Canada’s online legal magazine.

Tips Tuesday

Here are excerpts from the most recent tips on SlawTips, the site that each week offers up useful advice, short and to the point, on research and writing, practice, and technology.

Research & Writing

Don’t Forget the Interpretation Act
Susannah Tredwell

Although most acts have a definitions section, usually at the beginning of the act, it is logistically impossible for an act to define all the words and terms it uses. If you are trying to find the meaning of a term that isn’t defined in an act, check that jurisdiction’s Interpretation Act. …

Practice

So Long, From David . . . [more]

Posted in: Tips Tuesday

“Success Doesn’t Just Happen. It’s Planned For.”

According to a recent video post by BTI’s Mad Clientist, Big Law is winning new work and new clients, due in part to the adoption of an aggressive mindset and the strategic allocation its business development and marketing resources. Having worked in Big Law for the last six years, this was one of two recent posts that validates my experience in Big Law amid a lot of noise about its decline (the other was a great article by Josh Kubicki of Seyfarth Shaw LLP, which appeared in the OBA’s JUST ‘Debatable’ column in June). Both articles underscore the importance . . . [more]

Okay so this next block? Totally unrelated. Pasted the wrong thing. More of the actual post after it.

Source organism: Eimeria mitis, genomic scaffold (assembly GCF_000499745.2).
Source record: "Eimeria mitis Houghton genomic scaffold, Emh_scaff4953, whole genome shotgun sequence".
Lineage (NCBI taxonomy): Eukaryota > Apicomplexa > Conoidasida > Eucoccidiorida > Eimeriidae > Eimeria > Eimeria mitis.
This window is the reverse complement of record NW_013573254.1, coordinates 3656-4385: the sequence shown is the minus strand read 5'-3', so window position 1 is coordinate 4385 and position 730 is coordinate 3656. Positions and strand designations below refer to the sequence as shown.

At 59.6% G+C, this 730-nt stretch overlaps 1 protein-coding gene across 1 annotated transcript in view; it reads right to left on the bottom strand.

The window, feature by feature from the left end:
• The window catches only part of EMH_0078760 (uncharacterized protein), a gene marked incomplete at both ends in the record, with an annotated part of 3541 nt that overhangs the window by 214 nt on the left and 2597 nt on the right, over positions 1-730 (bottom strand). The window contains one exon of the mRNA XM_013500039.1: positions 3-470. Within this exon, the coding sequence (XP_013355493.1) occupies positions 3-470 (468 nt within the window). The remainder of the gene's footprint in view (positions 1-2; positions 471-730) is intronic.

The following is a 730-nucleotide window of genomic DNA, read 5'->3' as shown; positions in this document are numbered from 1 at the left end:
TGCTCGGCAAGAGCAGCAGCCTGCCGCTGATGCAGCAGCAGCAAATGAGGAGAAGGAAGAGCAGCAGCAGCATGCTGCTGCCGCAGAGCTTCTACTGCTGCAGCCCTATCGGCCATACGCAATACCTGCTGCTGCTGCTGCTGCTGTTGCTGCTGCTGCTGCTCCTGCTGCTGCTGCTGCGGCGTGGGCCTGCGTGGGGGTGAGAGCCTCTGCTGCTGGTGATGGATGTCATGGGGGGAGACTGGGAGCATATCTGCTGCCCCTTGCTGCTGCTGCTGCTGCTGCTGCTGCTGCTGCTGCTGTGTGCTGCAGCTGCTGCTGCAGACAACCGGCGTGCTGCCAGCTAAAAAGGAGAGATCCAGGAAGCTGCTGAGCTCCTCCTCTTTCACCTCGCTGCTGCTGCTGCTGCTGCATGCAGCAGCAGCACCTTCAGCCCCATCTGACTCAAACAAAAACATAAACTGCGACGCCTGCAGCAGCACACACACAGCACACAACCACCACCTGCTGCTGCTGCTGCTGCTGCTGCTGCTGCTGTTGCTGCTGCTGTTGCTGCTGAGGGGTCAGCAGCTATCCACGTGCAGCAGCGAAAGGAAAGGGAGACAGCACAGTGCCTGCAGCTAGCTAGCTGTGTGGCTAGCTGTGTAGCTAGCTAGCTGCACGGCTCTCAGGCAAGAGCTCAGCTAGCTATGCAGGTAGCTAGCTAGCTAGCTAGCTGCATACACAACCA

Posted in: Legal Marketing

Monday’s Mix

Each Monday we present brief excerpts of recent posts from five of Canada’s award­-winning legal blogs chosen at random* from seventy recent Clawbie winners. In this way we hope to promote their work, with their permission, to as wide an audience as possible.

This week the randomly selected blogs are 1. Law & Style  2. À bon droit  3. Double Aspect  4. David Whelan  5. ABlawg

Law & Style
Meet the lawyer who became a reality-TV star

When Veronica Cham saw her family, she let out a childlike shriek of excitement — and it was all caught on camera and . . . [more]

Posted in: Monday’s Mix

Do Not Fear Robot Lawyers—Fear Robot Clients

Tech is famous for its shorter and shorter hype cycles. Robot lawyers were all over the twitters only a few months ago and now people actually yell at you for even mentioning the thing. Of course, robot lawyers should not even have surfaced in the first place because no one is remotely close to building them. Lawyers should not fear for their livelihoods.

But there is something that is much more important than robot lawyers. It’s robot clients. Or at least the proliferation of machines, automated transactions, and standardized processes where lawyers once controlled the terrain.

Let’s start with an . . . [more]

Posted in: Legal Technology

The Big Data Problem for AI in Law